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Allow me to be honest, times are just flat out tough for Maggie, Eli, and their friends. They live in 1860s USA, an era during which life presented plenty of challenges even in the best of times.
Come to think of it, things have not changed all that much, have they? The big issues present in the newly born United States of the 1770s came to a head in the 1860s and continue to beset us today. Sometimes I feel as if we’re a big dysfunctional family. We will not acknowledge that 1) we have serious problems, and 2) we need to work together to make our relationships better. I suspect and fear that until we do, nothing is going to change.
The story in A Good Community kicks off when Mary and Addie Brooks, two homeless, Black teenagers, join the family at Greybeal House and are informally adopted by Nate and Emily. However, when Maggie and Emily attempt to enroll the girls in Blaineton’s school, they are told the school is only for white children. While there once had been a school for children of color on Water Street, this now has been officially closed. Why? So many people in the Black community had moved away at the start of the war that the town decided it was not cost effective to maintain a separate school. At the same time, they decided that children of color would not be admitted to the main school.
Yes, that sort of nonsense did happen. The truth is that segregated schools still exist in New Jersey. These days it is due mainly to where people live. And, since we have local school districts rather than school systems organized via county or even by the state, this has an impact on the quality of the education students in each district receive. Clearly, my state needs to address the situation better, but sadly it’s also one that is easy to ignore. Changing things, making things more equitable, means more expense. And this of course brings up arguments about cost effectiveness. Thus, poorer school districts, which have large Black populations, still struggle to provide their children with a good education.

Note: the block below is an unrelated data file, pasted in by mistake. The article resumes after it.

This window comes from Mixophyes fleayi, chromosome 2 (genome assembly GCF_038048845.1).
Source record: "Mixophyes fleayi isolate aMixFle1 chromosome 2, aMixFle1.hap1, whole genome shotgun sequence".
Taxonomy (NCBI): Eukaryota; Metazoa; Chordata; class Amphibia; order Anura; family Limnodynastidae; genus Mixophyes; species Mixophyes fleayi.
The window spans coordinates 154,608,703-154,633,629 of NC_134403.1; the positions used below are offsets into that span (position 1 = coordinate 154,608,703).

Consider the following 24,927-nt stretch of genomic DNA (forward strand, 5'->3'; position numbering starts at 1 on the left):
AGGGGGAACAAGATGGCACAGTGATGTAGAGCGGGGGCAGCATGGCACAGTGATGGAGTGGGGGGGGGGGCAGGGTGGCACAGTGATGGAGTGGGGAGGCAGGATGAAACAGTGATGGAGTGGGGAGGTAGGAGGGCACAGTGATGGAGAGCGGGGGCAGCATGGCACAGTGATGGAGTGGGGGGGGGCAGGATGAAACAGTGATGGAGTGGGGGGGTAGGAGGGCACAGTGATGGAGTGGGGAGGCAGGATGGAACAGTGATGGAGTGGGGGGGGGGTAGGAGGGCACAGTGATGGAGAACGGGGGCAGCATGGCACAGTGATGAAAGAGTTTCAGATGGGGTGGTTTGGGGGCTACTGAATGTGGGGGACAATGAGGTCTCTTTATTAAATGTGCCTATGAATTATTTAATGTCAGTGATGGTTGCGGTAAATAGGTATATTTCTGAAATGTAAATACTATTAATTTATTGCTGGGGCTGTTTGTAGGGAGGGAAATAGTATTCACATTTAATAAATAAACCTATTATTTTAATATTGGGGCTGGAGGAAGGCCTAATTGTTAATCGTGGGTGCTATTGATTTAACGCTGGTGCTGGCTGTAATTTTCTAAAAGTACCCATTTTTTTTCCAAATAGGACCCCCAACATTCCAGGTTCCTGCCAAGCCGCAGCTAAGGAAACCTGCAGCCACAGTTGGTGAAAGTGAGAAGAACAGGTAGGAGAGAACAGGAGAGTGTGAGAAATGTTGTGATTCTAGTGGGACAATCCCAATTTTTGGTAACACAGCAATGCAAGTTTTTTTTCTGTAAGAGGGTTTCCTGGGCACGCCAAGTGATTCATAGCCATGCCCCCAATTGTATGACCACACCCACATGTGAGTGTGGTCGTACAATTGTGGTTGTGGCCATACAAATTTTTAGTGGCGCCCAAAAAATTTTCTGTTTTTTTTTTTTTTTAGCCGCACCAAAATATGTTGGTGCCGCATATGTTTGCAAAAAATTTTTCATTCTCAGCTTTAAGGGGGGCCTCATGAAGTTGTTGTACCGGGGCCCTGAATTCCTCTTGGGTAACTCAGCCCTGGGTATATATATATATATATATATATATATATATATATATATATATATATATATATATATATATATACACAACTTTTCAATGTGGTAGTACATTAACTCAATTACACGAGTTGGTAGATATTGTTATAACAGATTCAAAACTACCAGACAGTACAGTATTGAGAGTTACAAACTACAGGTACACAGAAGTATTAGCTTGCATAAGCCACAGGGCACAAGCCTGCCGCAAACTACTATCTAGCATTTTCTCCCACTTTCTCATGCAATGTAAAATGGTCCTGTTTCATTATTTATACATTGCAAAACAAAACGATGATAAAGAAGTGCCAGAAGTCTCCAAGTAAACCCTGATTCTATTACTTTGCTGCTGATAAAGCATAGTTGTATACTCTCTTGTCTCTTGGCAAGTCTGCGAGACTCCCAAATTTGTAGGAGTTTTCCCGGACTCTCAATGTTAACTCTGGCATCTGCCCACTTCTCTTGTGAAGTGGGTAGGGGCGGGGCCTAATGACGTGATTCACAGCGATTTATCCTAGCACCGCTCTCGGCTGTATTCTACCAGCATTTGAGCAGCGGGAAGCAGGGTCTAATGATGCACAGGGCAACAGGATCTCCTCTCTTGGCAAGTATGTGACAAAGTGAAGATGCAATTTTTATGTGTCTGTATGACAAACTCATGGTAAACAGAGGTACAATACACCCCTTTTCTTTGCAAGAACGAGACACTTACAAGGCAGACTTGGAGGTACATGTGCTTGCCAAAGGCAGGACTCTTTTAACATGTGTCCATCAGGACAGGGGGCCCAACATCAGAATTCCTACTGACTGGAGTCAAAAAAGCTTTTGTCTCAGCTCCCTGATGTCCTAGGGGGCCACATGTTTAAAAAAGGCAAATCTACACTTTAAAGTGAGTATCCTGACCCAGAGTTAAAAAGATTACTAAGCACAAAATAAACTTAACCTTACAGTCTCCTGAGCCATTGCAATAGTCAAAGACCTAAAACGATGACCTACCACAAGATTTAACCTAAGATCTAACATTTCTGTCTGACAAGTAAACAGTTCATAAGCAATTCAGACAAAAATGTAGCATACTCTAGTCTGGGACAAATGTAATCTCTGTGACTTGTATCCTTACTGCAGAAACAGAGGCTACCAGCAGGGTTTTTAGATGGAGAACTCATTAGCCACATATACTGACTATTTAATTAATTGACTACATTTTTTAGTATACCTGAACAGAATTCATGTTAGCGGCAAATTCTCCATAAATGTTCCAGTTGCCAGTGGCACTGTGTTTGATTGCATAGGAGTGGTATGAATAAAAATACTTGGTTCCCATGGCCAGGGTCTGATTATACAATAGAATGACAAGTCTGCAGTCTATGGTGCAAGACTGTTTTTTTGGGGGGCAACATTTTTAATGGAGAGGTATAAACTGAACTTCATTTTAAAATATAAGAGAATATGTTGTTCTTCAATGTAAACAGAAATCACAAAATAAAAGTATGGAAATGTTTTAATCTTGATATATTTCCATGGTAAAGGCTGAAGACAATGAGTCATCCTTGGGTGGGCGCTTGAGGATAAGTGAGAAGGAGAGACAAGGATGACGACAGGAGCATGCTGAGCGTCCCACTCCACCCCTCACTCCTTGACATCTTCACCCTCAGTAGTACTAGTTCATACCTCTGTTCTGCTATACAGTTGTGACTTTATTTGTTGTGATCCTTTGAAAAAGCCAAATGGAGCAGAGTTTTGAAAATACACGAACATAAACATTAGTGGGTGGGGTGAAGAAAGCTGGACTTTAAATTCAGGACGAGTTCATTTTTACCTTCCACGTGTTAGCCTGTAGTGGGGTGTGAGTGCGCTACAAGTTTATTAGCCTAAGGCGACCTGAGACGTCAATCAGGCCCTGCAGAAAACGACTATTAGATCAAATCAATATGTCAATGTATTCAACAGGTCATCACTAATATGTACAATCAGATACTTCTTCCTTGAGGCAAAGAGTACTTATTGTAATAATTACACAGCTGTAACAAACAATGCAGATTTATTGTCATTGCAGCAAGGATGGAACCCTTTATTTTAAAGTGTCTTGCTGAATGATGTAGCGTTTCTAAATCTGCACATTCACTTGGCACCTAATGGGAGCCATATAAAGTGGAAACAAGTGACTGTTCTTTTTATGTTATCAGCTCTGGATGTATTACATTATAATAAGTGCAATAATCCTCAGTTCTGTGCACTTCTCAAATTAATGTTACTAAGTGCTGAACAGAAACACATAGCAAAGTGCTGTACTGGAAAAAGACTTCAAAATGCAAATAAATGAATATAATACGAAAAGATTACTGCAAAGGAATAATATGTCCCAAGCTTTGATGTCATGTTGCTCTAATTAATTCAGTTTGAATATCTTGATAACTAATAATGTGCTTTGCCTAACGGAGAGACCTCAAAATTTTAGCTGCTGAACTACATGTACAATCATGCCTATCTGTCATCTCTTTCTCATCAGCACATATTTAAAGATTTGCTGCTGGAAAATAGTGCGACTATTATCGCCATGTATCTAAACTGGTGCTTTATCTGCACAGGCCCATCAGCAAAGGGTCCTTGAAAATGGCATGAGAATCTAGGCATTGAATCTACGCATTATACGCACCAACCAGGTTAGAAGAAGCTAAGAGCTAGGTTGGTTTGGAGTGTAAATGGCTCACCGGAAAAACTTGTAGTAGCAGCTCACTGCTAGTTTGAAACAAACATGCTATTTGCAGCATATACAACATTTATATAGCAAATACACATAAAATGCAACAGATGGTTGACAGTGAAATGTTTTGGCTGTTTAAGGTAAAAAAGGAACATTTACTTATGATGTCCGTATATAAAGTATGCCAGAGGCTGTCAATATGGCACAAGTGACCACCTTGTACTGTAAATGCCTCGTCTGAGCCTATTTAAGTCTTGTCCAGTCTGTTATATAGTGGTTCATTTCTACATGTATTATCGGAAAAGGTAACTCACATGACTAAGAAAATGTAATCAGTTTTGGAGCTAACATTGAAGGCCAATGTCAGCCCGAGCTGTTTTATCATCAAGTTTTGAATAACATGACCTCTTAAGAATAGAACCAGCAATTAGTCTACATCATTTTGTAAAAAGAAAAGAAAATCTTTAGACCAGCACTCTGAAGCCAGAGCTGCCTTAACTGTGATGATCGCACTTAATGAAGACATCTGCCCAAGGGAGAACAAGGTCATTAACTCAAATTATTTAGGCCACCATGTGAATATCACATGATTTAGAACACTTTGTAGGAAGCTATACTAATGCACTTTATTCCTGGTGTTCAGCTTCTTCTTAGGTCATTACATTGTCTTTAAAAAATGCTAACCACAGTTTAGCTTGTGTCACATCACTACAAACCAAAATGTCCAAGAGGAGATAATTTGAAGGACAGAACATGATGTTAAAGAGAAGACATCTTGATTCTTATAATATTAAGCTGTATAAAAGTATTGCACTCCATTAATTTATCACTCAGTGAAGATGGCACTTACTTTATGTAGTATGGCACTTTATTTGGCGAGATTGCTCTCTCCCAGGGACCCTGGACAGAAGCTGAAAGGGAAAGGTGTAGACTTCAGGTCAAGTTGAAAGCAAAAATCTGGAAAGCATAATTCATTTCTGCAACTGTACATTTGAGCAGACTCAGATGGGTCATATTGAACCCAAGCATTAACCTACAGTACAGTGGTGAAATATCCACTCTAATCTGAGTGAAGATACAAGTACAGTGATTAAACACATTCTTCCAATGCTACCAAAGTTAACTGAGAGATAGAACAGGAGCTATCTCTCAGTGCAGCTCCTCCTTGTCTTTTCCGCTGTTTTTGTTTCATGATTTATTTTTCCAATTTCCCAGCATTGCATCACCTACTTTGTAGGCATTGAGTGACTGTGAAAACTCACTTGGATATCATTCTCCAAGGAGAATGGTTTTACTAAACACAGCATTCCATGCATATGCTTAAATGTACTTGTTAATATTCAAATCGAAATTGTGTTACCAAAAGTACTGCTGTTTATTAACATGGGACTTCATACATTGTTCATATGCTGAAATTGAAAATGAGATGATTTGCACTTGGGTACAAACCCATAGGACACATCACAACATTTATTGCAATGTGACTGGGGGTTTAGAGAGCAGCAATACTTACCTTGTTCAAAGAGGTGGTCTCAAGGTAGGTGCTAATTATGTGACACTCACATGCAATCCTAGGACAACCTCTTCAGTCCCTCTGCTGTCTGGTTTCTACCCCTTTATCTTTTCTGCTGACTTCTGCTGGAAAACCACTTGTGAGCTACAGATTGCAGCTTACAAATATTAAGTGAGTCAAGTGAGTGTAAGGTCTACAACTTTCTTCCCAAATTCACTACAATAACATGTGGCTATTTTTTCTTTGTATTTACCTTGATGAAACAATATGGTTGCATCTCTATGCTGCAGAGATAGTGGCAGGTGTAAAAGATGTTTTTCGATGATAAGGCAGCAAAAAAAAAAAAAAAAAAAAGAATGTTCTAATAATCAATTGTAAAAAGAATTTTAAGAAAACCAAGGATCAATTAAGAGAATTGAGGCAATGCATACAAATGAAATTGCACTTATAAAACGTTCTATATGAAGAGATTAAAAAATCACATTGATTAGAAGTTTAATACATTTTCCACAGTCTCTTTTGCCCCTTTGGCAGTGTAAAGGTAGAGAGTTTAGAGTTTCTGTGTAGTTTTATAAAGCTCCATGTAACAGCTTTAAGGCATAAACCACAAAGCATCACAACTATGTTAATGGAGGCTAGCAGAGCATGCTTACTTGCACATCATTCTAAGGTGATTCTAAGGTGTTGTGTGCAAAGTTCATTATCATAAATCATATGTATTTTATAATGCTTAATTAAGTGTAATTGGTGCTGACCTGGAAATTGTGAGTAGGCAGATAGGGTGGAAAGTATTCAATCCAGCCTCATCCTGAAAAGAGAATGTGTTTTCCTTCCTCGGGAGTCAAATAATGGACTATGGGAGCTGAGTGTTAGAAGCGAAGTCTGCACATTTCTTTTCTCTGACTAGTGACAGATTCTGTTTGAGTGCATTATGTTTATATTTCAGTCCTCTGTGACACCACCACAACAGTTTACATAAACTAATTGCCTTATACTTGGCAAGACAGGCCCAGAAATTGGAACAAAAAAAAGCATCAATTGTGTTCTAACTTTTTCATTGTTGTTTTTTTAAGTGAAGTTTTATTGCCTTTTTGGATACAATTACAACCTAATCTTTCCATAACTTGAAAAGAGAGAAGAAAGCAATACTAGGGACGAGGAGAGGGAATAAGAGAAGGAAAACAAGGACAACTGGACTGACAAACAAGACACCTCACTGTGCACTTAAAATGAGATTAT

Back to the story. Faced with the problem of how to educate the Brooks sisters, Emily, Maggie, and friends brainstorm and decide to start a new school, called the Greybeal Academy of Practical Studies. Things look promising at first – until the Irish immigrant Brennan family asks to enroll their children in the school, too. The issue? Maggie had assured industrialist Josiah Norton, who now sits on the town’s School Board, that the school is solely for children of color. However, the Brennan children live far enough from the town that they must board somewhere if they are to get an education. Knowing that the children would not be able to find rooms in the town, the Academy’s leadership decides to move ahead. They admit the Brennan children and provide them with room and board.
Long story short, all this blows up and eventually becomes deadly. A fire allegedly is started up on Water Street, but quickly spreads into Blaineton proper. The town’s population now must work together to fight the fire. NOTE: This was not an easy thing to do! The town may have had a fire brigade with a pump wagon, but firefighting techniques in general were limited to throwing buckets of water to stop a fire’s spread. Also, house construction of the era easily allowed houses to get swallowed by flames.
After the conflagration has been extinguished, the town’s people now must undertake a new task. They need to face the issues that led to the fire. At this point, Maggie suddenly finds herself thrust into the public as she attempts to lead the town’s people through the process of constructive healing. And this just might be a call for her to enter public service.
Since I’m still working on A Balm in Gilead, I need a little extra time think through a summary of the story. It is there (obviously, I wrote a whole book) but as I work on the first revision, I find myself rearranging some of the scenes – and maybe doing a little cutting, as well. I just need a bit of time to think things through so I can write a summary next week and conclude our walk through the “Maggie-verse.”
Stay well, friends. Take care. Be kind. Be patient. And VOTE!
Janet R. Stafford
Janet Stafford, Squeaking Pips Founder